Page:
ET: The title is not We Matter Athletes And Activism because I am trying to convince the naysayers of anything at all nor is the purpose of the book to explain our reason for being, but rather to show future athletes and young athletes and current athletes the power of their voices. 

John Wall, who I interviewed for the book, explained to me how inspired he was watching D Wade and Carmelo and Lebron and Chris Paul at the ESPYs having the courage to start the show by talking about police brutality and Black Lives Matter. Thats exactly what I want to do with this book, I want Athletes to read these interviews and be inspired. 

I want them to read aboutD Wade explaining in detail exactly why he stood up for Trayvon Martin and how that case made him think about his sons and why the entire Miami Heat team posed in the iconic hoodies picture; I want them to read Carmelo Anthony discuss why he marched with the people of Baltimore after Freddie Gray was murdered and how it personally effected him; I want them to hear Russell Westbrook explain why he chose to speak out about Terence Crutchers death and why he was not afraid to use his voice and didnt hesitate no matter what criticism came his way, I want them to hear Tameka Catchings discuss the decision for the entire team to take a knee to protest police brutality ; I want them to hear Swin Cash discuss what the entire WNBA did after Alton Sterling and Philando Castile were killed I want all of these interviews to be an inspiration for every athlete who reads them. 

When I was young, I was inspired reading about Kareem Abdul Jabbar, Bill Russell and John Carlos and Harry Edwards and Mahmoud Abdul Rauf so I interviewed them all for this book in an effort for their words and thoughts and feelings and stories to inspire other athletes as well.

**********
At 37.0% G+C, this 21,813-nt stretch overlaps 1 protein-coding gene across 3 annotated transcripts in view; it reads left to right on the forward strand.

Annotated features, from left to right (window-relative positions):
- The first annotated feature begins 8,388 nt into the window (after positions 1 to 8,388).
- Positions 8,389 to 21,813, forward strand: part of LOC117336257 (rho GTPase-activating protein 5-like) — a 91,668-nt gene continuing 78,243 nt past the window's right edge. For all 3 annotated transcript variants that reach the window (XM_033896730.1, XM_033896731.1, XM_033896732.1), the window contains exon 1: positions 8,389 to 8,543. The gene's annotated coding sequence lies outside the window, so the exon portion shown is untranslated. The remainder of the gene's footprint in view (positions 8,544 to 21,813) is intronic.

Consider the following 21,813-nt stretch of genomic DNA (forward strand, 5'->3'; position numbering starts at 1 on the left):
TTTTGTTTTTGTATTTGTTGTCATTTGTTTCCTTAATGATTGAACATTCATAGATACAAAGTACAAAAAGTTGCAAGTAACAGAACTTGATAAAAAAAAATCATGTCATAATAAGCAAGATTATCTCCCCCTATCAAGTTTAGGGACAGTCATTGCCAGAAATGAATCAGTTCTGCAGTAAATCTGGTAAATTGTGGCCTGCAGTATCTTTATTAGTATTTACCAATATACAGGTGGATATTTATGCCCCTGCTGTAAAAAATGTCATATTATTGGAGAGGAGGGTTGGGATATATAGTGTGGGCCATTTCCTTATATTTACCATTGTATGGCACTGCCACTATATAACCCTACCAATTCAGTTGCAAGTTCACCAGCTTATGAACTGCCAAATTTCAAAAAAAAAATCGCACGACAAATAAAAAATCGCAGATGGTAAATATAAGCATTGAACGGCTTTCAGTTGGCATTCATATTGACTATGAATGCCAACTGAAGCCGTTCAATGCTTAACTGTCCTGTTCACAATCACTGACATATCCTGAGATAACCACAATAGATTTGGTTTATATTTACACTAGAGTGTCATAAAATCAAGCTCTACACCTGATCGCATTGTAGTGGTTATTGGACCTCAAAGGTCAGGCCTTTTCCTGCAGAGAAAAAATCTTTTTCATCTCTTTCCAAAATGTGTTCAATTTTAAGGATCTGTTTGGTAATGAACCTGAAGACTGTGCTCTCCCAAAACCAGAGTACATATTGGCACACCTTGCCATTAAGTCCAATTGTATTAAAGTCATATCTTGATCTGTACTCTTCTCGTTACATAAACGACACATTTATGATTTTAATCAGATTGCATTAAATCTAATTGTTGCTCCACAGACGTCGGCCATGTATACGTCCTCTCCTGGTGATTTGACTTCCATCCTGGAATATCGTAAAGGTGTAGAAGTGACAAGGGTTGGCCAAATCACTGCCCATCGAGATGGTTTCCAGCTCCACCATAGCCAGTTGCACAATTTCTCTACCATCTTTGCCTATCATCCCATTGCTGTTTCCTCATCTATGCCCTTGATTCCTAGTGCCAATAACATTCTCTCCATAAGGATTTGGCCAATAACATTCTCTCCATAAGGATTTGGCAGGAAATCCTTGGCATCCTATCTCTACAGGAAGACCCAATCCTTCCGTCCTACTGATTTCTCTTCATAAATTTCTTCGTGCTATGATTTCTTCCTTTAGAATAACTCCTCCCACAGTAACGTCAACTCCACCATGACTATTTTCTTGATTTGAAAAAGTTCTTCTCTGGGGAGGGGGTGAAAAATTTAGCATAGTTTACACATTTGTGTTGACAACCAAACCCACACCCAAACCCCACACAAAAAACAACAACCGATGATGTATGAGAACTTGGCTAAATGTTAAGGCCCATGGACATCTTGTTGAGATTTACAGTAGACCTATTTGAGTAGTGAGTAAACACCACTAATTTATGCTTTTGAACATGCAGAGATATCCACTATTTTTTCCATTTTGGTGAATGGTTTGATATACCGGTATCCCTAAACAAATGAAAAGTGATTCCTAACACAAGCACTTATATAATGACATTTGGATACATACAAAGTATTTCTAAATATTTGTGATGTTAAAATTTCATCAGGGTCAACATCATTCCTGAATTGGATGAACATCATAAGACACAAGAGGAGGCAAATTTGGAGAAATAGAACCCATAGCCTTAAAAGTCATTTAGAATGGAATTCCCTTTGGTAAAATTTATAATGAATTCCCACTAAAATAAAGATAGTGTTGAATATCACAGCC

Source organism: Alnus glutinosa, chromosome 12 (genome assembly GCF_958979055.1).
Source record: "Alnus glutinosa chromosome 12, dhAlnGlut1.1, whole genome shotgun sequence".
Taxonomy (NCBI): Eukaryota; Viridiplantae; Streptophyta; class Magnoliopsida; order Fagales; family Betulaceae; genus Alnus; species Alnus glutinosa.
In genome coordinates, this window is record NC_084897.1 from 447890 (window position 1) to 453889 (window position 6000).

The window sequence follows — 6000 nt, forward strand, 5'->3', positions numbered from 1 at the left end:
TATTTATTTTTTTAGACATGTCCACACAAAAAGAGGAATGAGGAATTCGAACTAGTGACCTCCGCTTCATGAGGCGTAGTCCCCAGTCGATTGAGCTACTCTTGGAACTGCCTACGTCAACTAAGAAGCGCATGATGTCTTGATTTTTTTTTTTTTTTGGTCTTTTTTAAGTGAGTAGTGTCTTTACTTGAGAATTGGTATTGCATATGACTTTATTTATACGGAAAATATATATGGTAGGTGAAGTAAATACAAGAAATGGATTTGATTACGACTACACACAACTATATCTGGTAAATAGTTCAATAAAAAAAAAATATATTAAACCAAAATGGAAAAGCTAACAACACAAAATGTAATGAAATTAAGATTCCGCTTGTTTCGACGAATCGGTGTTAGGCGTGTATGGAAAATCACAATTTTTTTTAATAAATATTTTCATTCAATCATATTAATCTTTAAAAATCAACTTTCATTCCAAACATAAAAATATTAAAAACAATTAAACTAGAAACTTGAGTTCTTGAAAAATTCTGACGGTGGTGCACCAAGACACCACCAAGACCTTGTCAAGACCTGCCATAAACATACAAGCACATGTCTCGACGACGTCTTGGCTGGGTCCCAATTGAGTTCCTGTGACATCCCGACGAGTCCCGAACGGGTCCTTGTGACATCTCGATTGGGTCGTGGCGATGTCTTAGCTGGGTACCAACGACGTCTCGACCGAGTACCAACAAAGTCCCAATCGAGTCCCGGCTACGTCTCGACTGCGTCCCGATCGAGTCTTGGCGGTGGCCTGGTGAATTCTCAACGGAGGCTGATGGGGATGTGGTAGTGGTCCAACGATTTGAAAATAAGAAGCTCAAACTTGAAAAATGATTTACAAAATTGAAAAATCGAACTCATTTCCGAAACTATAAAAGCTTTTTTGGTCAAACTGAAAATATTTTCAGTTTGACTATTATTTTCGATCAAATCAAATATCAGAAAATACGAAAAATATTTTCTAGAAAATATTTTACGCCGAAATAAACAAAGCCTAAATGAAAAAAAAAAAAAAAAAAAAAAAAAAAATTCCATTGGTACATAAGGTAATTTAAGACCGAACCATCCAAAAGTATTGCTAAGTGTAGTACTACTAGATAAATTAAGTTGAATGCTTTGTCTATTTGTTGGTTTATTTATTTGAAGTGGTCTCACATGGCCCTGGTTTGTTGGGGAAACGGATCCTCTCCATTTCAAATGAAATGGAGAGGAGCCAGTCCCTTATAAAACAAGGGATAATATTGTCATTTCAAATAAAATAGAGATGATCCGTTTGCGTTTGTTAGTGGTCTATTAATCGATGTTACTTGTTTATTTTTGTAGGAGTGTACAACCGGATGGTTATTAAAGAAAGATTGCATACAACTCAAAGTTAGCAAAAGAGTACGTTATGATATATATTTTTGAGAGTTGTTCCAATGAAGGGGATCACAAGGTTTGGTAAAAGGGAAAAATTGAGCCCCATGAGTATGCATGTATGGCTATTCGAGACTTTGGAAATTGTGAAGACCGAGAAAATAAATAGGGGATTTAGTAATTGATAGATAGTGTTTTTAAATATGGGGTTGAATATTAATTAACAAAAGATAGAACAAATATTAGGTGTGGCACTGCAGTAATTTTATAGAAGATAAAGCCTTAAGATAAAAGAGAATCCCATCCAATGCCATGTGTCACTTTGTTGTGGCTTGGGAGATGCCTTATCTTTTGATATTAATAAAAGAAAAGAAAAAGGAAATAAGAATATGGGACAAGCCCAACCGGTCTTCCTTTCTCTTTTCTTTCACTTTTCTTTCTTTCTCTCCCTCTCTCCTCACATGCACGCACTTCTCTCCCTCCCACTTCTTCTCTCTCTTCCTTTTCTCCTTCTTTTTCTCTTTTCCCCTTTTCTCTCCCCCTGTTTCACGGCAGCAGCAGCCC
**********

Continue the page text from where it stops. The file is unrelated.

TSL: What’s next for the NBA in terms of activism? 

ET: NBA players and coaches are going to continue using their voices and their platforms. There is no muzzle, no friction, no opposition coming from the NBA for them to do that. In fact, NBA players are encouraged to use their voices which is why I wanted to interview Mark Cuban CEO of the Dallas Mavericks who told me, Should athletes and coaches and CEOs as you say should they all speak out ? Definitely. When the Iraq war happened and we had Steve Nash who spoke out against it, I was perfectly fine with that. Athletes should speak out. Youre a citizen. Its your right to speak out. 

And Ted Leonsis CEO of the Washington Wizards who told me, I would assure (players) that they have the freedom to speak their minds and to be passionate about whatever it is they are passionate about. ….  I think these have become really big platforms for people. And each generation of players, their cognizance around the opportunity is becoming better all around

I just dont think you would hear that from Jerry Jones of the Dallas Cowboys or Dan Snyder of the Washington Football Team and definitely not Bob McNair of the Houston Texans.  It was important for me to interview Golden State Warriors Head Coach Steve Kerr and have him express how he supports his players activism and how he and fellow coaches Greg Popovich, and Stan Van Gundy are also given the support from the NBA to use their voices. 

As he told me in We Matter, Coaches have generally not been at the forefront, its been mostly players. But I think the connection with Pop {Greg Popovich} and Stan {Stan Van Gundy} and myself is that we dont have any fear about being fired over saying something that is just

Commissioner Adam Silver told me, What is special about this league and something Ive worked very hard at, is making sure that players feel safe having a voice on important societal matters. Ive heard from employees in other industries, other companies, athletes in other situations, where they have told me they have a strong point of view but theyre concerned that it will have a direct impact on their employment……I think that because of the strength of the Players Association, players have felt comfortable and safe speaking out on issues that matter to them…. in fact, weve made it a point to encourage players to be active participants in our system.